“Would you like me to read your fortune, Captain?” a dark-haired gypsy woman called to him from the beach. “Your fortune for your smallest coin?”
Corsini sat upright in surprise, and without a word wearily extended his palm as she knelt before him.
“The gods have been good to you and yours, Captain, but greater things will come your way,” she said, the gold bangles on her wrist clinked against each other as she traced the lines of his palm with her long thin finger. She was tall, thin and middle-aged, with black shiny hair, and wore a gypsy robe of many colours. “I see a career advancement, and then a change of direction, …you will…” her voice trailed off. “I see no more!” Corsini tossed her a coin, showing no interest in her prediction and rose to go indoors for the night.
The bath house was crowded at day-break and echoed with loud conversations and the splashing of water. The building was constructed of ochre coloured sandstone and a high wooden roof, a much simpler building than those back home. They were built with yellow and green marble walls and pillars, and the floor of mosaic designs and pictures, depicting the power of Jupiter and other deities.
Captain Corsini nodded dutifully to Commander Lorenzo, as he entered, while he and other officers relaxed before the long sea voyage to Palestine. Corsini, however, did not feel like talking and would nod, smile or grunt, in response to remarks by others, but declined to join in the army banter. He was growing impatient with his fellows and discontent with his military duties. Even the loss of his precious dagger, added to his moroseness. It wasn’t because of its intrinsic value, but more its sentimental family connection. He hated loosing anything that reminded him of home.
He dressed quickly and had a simple meal, before joining his men who were loading one of the four longboats with supplies including the tall “amphorae” clay jars, with pointed bases, used for transporting wine, olive oil, or a popular fish paste called “garum”; these were used only once then thrown away.
He was answered with a shake of the head when he asked his page, who was strapping on his body armour, if he managed to trace the lost dagger among his gear. Accepting his loss, he joined Lorenzo at the tiller of the Pharos, called after the Isle of Pharos, on which once had stood the lighthouse of Alexandria. A cluster of Arab children stood and waved their good-byes from the shore, as the boats slowly pulled away. The boat, or galley, rode low in the water, with the gunwales lined with the legion’s shields that were decorated with Gorgon’s heads or lightening flash designs. Sometimes they would usually carry the unit’s colours or insignia.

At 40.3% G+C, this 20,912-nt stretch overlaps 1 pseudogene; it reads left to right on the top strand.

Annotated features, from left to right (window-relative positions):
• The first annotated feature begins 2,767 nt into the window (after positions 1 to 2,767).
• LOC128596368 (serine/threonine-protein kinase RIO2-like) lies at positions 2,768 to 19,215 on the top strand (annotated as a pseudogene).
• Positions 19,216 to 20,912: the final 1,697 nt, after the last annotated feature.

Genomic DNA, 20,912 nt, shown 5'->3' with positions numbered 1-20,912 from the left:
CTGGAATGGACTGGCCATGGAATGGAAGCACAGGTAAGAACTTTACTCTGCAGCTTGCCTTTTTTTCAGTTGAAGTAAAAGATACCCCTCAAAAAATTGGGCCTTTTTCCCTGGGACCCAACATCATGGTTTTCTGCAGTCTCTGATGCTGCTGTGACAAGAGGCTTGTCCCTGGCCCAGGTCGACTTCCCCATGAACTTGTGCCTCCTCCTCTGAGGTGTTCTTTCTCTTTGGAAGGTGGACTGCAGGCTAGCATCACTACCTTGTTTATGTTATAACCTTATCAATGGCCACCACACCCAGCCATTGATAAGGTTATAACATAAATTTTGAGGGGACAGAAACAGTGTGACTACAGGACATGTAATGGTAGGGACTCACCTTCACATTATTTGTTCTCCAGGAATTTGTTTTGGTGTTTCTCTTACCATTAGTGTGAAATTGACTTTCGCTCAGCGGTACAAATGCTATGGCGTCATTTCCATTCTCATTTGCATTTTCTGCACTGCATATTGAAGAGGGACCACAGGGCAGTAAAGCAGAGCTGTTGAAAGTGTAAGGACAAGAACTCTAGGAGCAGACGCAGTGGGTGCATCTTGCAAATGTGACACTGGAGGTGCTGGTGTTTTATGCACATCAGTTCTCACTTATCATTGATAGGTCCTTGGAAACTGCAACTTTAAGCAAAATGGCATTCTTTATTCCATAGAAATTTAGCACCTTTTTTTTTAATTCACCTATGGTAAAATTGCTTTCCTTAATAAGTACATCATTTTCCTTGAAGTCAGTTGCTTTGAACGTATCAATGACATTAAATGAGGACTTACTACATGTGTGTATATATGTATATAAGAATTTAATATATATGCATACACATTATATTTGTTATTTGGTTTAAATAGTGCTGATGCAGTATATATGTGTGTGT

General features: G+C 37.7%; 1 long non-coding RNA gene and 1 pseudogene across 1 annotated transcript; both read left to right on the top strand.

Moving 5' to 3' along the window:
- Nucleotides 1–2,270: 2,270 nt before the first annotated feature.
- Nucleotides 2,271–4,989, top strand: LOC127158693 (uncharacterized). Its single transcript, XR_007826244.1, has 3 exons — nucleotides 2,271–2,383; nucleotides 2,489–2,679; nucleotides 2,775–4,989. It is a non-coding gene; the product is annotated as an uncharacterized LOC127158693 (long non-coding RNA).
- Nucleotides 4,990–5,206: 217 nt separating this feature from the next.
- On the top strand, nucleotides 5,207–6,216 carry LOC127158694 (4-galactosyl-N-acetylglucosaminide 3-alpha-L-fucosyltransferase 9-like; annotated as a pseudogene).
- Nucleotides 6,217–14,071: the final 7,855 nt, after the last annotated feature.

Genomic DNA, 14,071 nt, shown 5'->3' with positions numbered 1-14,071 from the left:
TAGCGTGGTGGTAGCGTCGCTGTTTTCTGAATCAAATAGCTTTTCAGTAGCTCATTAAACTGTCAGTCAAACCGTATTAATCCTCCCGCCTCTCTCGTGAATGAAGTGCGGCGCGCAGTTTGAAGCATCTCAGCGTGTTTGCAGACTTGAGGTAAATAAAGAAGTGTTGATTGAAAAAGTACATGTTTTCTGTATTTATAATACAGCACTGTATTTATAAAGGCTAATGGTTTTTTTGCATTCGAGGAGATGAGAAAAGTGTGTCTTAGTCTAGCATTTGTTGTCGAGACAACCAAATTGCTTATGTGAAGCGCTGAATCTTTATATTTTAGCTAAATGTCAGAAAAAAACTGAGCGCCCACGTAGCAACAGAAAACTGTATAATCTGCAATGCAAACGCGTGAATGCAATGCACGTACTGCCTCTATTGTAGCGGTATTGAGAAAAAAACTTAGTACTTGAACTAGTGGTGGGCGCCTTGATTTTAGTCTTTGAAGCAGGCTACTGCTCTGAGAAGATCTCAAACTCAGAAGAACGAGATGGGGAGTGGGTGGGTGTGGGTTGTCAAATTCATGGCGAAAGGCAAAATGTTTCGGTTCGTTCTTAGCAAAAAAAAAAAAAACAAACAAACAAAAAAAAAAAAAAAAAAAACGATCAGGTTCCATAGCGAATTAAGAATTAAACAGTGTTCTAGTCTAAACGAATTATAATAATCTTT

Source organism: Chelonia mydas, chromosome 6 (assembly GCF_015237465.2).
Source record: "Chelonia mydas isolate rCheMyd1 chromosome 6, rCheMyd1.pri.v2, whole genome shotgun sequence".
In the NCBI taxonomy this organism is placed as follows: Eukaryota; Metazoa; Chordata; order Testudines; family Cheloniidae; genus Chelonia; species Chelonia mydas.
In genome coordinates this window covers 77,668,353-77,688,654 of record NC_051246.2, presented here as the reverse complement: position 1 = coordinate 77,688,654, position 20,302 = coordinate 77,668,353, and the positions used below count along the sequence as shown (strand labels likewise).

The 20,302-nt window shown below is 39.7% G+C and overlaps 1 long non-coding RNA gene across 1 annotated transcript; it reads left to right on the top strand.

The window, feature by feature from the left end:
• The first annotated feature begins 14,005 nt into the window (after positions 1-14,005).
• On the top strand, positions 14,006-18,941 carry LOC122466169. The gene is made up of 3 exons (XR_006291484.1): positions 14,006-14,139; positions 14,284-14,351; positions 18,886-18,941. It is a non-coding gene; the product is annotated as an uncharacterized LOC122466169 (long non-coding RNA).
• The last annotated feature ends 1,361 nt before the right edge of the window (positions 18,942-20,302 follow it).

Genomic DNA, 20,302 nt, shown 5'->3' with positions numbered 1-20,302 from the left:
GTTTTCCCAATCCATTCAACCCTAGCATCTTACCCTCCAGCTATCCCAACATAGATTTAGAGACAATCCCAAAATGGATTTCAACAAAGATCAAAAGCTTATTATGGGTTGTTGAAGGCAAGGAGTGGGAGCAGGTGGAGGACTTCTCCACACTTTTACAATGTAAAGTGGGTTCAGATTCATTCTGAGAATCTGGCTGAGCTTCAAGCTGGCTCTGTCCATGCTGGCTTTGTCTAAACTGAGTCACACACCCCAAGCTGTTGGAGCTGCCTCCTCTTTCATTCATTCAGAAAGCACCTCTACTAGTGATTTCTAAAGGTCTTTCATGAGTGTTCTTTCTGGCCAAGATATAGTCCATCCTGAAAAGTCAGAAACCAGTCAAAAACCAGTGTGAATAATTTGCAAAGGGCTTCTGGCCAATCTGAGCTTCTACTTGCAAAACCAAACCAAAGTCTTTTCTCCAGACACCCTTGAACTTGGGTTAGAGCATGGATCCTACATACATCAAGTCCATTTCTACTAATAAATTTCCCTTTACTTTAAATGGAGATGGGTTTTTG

The idea of a Roman navy was stolen from the Carthaginians, whose fleet had commanded the entire Mediterranean Sea. When Rome decided to extend its territorial area, they knew they would require an amphibious military machine. They trained their men over a period of sixty days on dry land on rowing machines, in ‘oars-man-ship’, until they acquired the correct ‘rhythm’ for rowing successfully, and when the soldiers were sufficiently experienced, they were transferred to the newly constructed ships, which took approximately the same sixty days to construct the fleet needed for war. However, they were no match for the Carthaginians in sea battles.
The single large square sail of these vessels were a common sight in the Mediterranean waters. They had a smaller sail in front to help in the steering of the vessel. Some of the Roman galleys had a carved goose head low on the bow; the symbol of Isis, the goddess who protected sailors and seafarers. This ram or beak, usually of heavy bronze, was the weapon by which the Romans rammed the warships of their enemies. They usually deployed their ships in a defensive triangle formation, keeping their slow moving, heavily laden transporters situated in the centre, for protection. A broadside attack was sufficient to hole the enemy vessel below the waterline, before boarding it over the boarding-bridge; a plank device placed between the two boats, which the Romans had invented.
The galleys were manned by ordinary legionaries who regularly doubled as sailors, when needed. Slaves were not used for this military purpose, as they proved to be unreliable in battle. The soldiers, naturally, preferred to fight and face death on dry land and often grumbled when they were commanded to man the oars of the warships, frequently spending many days or even weeks in open boats, in all weather.
These crafts were different from the Roman merchant boats moored nearby, which were the most common type of boat to plough these seas, and were called “corbita”; the much slower vessel and difficult to manoeuvre, but being a cheaper form of transporting goods, than travelling overland.